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Astronauts describe ride to space aboard SpaceX Crew Dragon

By Fabrice Pierre-Toussaint

Staff Writer for Telegraph Local | See my LinkedIn

Astronauts Douglas Hurley and Robert Behnken described their climb to orbit aboard the SpaceX Falcon 9 rocket. They enjoyed their trip and their docking at the ISS proved successful as well. Just as much as they brought a “new car smell” to the lab complex.

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“It absolutely did,” said station commander Chris Cassidy, the lone American aboard the station until Hurley and Behnken arrived Sunday. “Then when we got that hatch open, you could tell it was a brand new vehicle, with smiley faces on the other side, smiley face on mine, just as if you had bought a new car, the same kind of reaction.

“Wonderful to see my friends, and wonderful to see a brand new vehicle,” he said.

They blasted off from pad 39A at the Kennedy Space Center Saturday afternoon, strapped into a Crew Dragon capsule atop a Falcon 9 rocket.

It was the first piloted launch to orbit from U.S. soil in nearly nine years, the first flight of a SpaceX rocket carrying astronauts and the first new crewed spacecraft to fly in space since the first shuttle mission 39 years ago.

Both Hurley and Behnken are space shuttle veterans, familiar with the initially rough ride when the orbiter’s powerful solid-propellant boosters were firing and the transition to a much smoother experience after the boosters were jettisoned and only the ship’s liquid fueled main engines were running.

The Falcon 9 is a two-stage rocket powered by liquid oxygen and kerosene. The first stage, featuring nine Merlin engines, generates 1.7 million pounds of thrust at liftoff. The rocket’s second stage is powered by a single vacuum-rated Merlin engine.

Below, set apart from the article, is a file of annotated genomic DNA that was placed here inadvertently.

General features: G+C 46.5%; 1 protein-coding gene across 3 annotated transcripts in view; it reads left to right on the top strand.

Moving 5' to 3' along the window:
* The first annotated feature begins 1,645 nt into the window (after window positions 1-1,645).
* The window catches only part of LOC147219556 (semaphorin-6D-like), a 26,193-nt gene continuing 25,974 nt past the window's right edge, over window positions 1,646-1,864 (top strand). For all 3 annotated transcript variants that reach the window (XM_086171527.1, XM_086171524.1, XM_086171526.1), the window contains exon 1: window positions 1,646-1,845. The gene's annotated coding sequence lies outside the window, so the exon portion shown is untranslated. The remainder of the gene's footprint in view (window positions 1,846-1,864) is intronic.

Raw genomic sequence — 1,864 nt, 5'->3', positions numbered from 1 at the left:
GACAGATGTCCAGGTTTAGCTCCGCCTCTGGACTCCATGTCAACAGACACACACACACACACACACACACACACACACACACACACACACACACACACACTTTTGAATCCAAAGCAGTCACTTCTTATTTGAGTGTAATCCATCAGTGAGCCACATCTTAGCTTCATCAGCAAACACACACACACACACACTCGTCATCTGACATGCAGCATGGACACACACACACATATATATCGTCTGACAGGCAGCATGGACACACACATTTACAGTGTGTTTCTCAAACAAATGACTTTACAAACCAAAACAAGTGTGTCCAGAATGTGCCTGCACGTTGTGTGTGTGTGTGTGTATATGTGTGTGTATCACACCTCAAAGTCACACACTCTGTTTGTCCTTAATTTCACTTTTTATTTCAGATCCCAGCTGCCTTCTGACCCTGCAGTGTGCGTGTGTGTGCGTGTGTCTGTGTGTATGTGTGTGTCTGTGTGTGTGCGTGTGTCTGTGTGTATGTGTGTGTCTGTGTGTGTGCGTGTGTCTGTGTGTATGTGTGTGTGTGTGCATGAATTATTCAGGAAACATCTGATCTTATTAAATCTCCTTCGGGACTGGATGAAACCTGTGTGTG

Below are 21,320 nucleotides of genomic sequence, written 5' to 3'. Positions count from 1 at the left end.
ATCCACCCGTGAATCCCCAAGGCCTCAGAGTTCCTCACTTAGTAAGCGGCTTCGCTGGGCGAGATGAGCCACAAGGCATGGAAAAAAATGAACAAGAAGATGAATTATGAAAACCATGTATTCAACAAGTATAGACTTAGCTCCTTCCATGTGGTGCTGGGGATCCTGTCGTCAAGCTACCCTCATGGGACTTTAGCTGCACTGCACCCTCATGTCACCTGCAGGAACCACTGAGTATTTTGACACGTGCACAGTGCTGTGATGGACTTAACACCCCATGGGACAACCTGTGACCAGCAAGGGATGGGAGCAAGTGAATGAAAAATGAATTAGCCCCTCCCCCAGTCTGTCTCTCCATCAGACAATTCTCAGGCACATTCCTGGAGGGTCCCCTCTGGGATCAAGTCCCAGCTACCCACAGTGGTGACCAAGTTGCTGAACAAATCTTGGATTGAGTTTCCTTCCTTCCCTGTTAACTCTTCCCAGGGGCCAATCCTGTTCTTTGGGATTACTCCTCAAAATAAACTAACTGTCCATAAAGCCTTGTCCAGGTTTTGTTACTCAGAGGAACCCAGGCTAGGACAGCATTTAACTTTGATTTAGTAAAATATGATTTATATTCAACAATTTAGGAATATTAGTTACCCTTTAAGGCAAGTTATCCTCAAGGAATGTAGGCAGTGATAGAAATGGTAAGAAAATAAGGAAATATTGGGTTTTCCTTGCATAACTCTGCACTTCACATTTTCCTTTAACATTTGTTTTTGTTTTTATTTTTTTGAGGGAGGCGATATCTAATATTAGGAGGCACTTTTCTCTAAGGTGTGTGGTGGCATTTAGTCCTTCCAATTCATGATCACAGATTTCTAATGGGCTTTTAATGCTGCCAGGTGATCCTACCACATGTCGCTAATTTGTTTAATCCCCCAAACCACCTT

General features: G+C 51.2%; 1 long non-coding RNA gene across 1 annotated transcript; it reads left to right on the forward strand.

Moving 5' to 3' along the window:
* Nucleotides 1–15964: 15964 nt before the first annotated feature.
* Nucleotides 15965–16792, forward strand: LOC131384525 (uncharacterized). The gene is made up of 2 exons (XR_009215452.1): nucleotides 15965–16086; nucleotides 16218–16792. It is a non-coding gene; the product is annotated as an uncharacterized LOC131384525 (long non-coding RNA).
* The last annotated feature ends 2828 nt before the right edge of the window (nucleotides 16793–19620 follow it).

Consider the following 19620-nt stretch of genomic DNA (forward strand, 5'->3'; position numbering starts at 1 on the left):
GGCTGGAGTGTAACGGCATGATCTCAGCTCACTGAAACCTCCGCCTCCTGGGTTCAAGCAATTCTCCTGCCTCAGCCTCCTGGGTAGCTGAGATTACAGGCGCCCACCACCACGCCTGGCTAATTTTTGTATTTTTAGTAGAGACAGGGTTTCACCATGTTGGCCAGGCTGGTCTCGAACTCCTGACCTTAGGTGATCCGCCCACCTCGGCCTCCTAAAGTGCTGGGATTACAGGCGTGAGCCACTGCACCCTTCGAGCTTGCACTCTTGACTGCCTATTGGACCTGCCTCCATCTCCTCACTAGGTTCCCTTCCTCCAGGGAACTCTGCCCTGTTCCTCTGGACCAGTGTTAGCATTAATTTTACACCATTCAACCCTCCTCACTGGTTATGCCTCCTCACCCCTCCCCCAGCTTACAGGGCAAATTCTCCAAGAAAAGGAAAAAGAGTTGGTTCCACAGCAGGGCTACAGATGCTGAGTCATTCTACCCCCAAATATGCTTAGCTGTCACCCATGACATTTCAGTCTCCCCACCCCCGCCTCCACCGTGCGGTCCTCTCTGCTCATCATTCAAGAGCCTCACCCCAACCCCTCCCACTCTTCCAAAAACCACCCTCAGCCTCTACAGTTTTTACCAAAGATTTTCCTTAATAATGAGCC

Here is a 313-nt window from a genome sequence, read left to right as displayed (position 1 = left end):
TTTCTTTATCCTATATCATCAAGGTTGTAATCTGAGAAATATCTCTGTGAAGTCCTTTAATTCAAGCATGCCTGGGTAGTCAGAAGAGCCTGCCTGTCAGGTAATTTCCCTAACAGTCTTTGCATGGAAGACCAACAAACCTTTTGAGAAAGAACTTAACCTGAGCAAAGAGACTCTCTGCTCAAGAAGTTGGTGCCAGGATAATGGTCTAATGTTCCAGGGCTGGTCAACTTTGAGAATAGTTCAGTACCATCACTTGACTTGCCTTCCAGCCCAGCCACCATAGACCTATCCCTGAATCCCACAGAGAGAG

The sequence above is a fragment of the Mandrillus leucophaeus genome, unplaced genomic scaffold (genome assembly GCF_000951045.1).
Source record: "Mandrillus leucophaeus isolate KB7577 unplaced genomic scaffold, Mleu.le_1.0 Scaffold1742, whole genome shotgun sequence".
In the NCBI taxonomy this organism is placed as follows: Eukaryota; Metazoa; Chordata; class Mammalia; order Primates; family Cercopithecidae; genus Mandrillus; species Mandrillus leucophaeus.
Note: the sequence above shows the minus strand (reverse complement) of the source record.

NASA astronauts Doug Hurley, left, and Bob Behnken attend a news conference before the Falcon 9 SpaceX Crew Demo-1 rocket launch at the Kennedy Space Center in Cape Canaveral, Fla., Friday, March 1, 2019. The astronauts are assigned to fly in the SpaceX Demo-2 flight test later this year. (AP Photo/John Raoux)

“Shuttle had solid rocket boosters, those burned very rough for the first two-and-a-half minutes,” Hurley said. “The first stage with Falcon 9 … was a much smoother ride.”

He said the shutdown of the first stage engines, the separation of the first and second stages and then the ignition of the upper stage’s single engine was similar to the memorable launch sequence depicted in the movie “Apollo 13.”

“So the first stage engines shut off, and then it took some time between the booster separating and then the Merlin vacuum engine starting,” Hurley said. “At that point, we go from roughly three Gs (three times the normal force of gravity on the ground) to zero Gs for, I don’t know, a half a second probably, and then when that Merlin vacuum engine fires, then we start accelerating again.

“It got a little rougher with the Merlin vacuum engine, and it’ll be interesting to talk to the SpaceX folks to find out why it was a little bit rougher ride on the second stage than it was for the shuttle on those three main engines.”

Hurley is a former test pilot and Behnken, who holds a doctorate in mechanical engineering from Caltech, is a veteran Air Force flight test engineer. They were selected for the first piloted Crew Dragon flight in part so they could bring those skills to evaluating the spacecraft before it begins operational missions to the space station in the late-summer timeframe.

Sources from CBS News, NASA managers have not yet decided how long Hurley and Behnken will remain in orbit. The Crew Dragon is certified for up to four months in space, but the crew could be ordered home earlier depending on how the space environment affects the capsule’s solar arrays, the weather in the Atlantic Ocean splashdown zone and other factors.

The mission is expected to last at least six weeks and possibly up to four months, far longer than their relatively brief shuttle flights. Staying in touch with their wives, both veteran astronauts, and their two sons is a top priority for both Hurley and Behnken.

“One of the things I was most excited about (after launch) was being able to make a phone call home,” Behnken said. “It’s been a long time since I launched into orbit, and I’ve got a little boy who got a chance to watch me do that for the first time in his life. And I just wanted to understand what his experience was and share that a little bit with him.

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“He was able to make the trip back to Houston after watching the docking from down in Florida and was pretty excited about the whole thing. So that was wonderful for me.”

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